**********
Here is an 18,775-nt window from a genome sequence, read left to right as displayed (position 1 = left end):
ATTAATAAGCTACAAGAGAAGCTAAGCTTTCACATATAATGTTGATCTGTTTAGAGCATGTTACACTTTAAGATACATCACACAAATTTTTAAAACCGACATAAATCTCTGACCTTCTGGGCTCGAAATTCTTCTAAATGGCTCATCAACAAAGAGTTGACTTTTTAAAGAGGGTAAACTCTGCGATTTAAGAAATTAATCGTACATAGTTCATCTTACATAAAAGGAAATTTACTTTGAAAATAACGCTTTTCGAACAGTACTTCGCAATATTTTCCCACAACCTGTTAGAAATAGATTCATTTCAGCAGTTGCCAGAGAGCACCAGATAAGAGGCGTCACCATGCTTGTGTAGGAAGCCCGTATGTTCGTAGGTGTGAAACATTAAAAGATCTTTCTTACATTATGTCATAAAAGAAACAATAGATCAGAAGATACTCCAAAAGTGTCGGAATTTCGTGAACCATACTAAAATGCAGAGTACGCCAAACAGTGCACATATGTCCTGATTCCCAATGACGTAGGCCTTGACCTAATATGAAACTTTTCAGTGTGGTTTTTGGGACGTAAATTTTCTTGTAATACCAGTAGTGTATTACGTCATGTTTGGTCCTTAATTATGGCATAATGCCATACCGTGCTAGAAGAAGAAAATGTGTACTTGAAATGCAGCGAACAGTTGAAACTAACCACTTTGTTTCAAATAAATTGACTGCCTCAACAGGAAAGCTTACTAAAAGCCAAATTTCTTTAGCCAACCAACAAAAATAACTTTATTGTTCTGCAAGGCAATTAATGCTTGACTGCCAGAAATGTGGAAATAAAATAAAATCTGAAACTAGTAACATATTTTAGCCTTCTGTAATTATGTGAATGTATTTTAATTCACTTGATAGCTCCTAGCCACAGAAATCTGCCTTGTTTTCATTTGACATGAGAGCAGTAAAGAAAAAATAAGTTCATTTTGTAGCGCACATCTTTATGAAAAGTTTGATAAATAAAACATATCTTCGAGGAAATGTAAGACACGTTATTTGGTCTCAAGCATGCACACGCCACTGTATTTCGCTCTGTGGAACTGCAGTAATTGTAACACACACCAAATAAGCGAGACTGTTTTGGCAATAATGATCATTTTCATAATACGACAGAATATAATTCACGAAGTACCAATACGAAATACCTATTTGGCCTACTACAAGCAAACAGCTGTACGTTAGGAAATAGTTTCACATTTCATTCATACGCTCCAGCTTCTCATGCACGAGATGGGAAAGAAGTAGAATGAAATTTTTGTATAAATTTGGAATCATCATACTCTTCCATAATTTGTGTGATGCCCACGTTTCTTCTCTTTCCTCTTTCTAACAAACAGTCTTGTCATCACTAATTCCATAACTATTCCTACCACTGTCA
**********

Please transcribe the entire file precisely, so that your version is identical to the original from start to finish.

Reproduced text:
Here is an 18,775-nt window from a genome sequence, read left to right as displayed (position 1 = left end):
ATTAATAAGCTACAAGAGAAGCTAAGCTTTCACATATAATGTTGATCTGTTTAGAGCATGTTACACTTTAAGATACATCACACAAATTTTTAAAACCGACATAAATCTCTGACCTTCTGGGCTCGAAATTCTTCTAAATGGCTCATCAACAAAGAGTTGACTTTTTAAAGAGGGTAAACTCTGCGATTTAAGAAATTAATCGTACATAGTTCATCTTACATAAAAGGAAATTTACTTTGAAAATAACGCTTTTCGAACAGTACTTCGCAATATTTTCCCACAACCTGTTAGAAATAGATTCATTTCAGCAGTTGCCAGAGAGCACCAGATAAGAGGCGTCACCATGCTTGTGTAGGAAGCCCGTATGTTCGTAGGTGTGAAACATTAAAAGATCTTTCTTACATTATGTCATAAAAGAAACAATAGATCAGAAGATACTCCAAAAGTGTCGGAATTTCGTGAACCATACTAAAATGCAGAGTACGCCAAACAGTGCACATATGTCCTGATTCCCAATGACGTAGGCCTTGACCTAATATGAAACTTTTCAGTGTGGTTTTTGGGACGTAAATTTTCTTGTAATACCAGTAGTGTATTACGTCATGTTTGGTCCTTAATTATGGCATAATGCCATACCGTGCTAGAAGAAGAAAATGTGTACTTGAAATGCAGCGAACAGTTGAAACTAACCACTTTGTTTCAAATAAATTGACTGCCTCAACAGGAAAGCTTACTAAAAGCCAAATTTCTTTAGCCAACCAACAAAAATAACTTTATTGTTCTGCAAGGCAATTAATGCTTGACTGCCAGAAATGTGGAAATAAAATAAAATCTGAAACTAGTAACATATTTTAGCCTTCTGTAATTATGTGAATGTATTTTAATTCACTTGATAGCTCCTAGCCACAGAAATCTGCCTTGTTTTCATTTGACATGAGAGCAGTAAAGAAAAAATAAGTTCATTTTGTAGCGCACATCTTTATGAAAAGTTTGATAAATAAAACATATCTTCGAGGAAATGTAAGACACGTTATTTGGTCTCAAGCATGCACACGCCACTGTATTTCGCTCTGTGGAACTGCAGTAATTGTAACACACACCAAATAAGCGAGACTGTTTTGGCAATAATGATCATTTTCATAATACGACAGAATATAATTCACGAAGTACCAATACGAAATACCTATTTGGCCTACTACAAGCAAACAGCTGTACGTTAGGAAATAGTTTCACATTTCATTCATACGCTCCAGCTTCTCATGCACGAGATGGGAAAGAAGTAGAATGAAATTTTTGTATAAATTTGGAATCATCATACTCTTCCATAATTTGTGTGATGCCCACGTTTCTTCTCTTTCCTCTTTCTAACAAACAGTCTTGTCATCACTAATTCCATAACTATTCCTACCACTGTCA